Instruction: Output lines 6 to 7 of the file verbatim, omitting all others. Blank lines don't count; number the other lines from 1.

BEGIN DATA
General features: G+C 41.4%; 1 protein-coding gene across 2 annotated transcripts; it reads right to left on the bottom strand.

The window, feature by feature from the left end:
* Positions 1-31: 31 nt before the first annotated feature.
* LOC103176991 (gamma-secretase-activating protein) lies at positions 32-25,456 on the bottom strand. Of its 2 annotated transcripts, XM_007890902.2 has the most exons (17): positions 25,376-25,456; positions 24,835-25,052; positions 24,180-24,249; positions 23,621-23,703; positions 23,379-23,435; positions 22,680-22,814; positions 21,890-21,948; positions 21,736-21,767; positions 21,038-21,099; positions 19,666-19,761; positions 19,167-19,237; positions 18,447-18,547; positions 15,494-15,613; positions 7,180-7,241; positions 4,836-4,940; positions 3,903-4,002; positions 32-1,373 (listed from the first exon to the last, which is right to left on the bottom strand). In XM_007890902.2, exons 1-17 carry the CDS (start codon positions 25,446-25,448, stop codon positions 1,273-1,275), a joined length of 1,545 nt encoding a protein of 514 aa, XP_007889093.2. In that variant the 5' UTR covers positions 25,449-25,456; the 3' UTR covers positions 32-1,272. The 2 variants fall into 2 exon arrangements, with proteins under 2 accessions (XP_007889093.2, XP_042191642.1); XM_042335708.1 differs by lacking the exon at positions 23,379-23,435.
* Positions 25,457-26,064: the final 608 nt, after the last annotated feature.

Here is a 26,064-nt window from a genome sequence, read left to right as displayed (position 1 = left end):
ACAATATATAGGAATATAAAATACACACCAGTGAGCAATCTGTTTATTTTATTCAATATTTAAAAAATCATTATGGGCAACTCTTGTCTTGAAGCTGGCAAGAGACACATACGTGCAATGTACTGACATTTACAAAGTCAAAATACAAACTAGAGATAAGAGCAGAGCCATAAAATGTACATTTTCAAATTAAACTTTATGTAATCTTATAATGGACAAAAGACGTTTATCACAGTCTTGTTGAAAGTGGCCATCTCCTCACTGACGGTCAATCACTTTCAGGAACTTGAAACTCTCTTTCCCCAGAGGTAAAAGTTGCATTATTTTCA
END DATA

Here is a 26,064-nt window from a genome sequence, read left to right as displayed (position 1 = left end):
ACAATATATAGGAATATAAAATACACACCAGTGAGCAATCTGTTTATTTTATTCAATATTTAAAAAATCATTATGGGCAACTCTTGTCTTGAAGCTGGCAAGAGACACATACGTGCAATGTACTGACATTTACAAAGTCAAAATACAAACTAGAGATAAGAGCAGAGCCATAAAATGTACATTTTCAAATTAAACTTTATGTAATCTTATAATGGACAAAAGACGTTTATCACAGTCTTGTTGAAAGTGGCCATCTCCTCACTGACGGTCAATCACTTTCAGGAACTTGAAACTCTCTTTCCCCAGAGGTAAAAGTTGCATTATTTTCA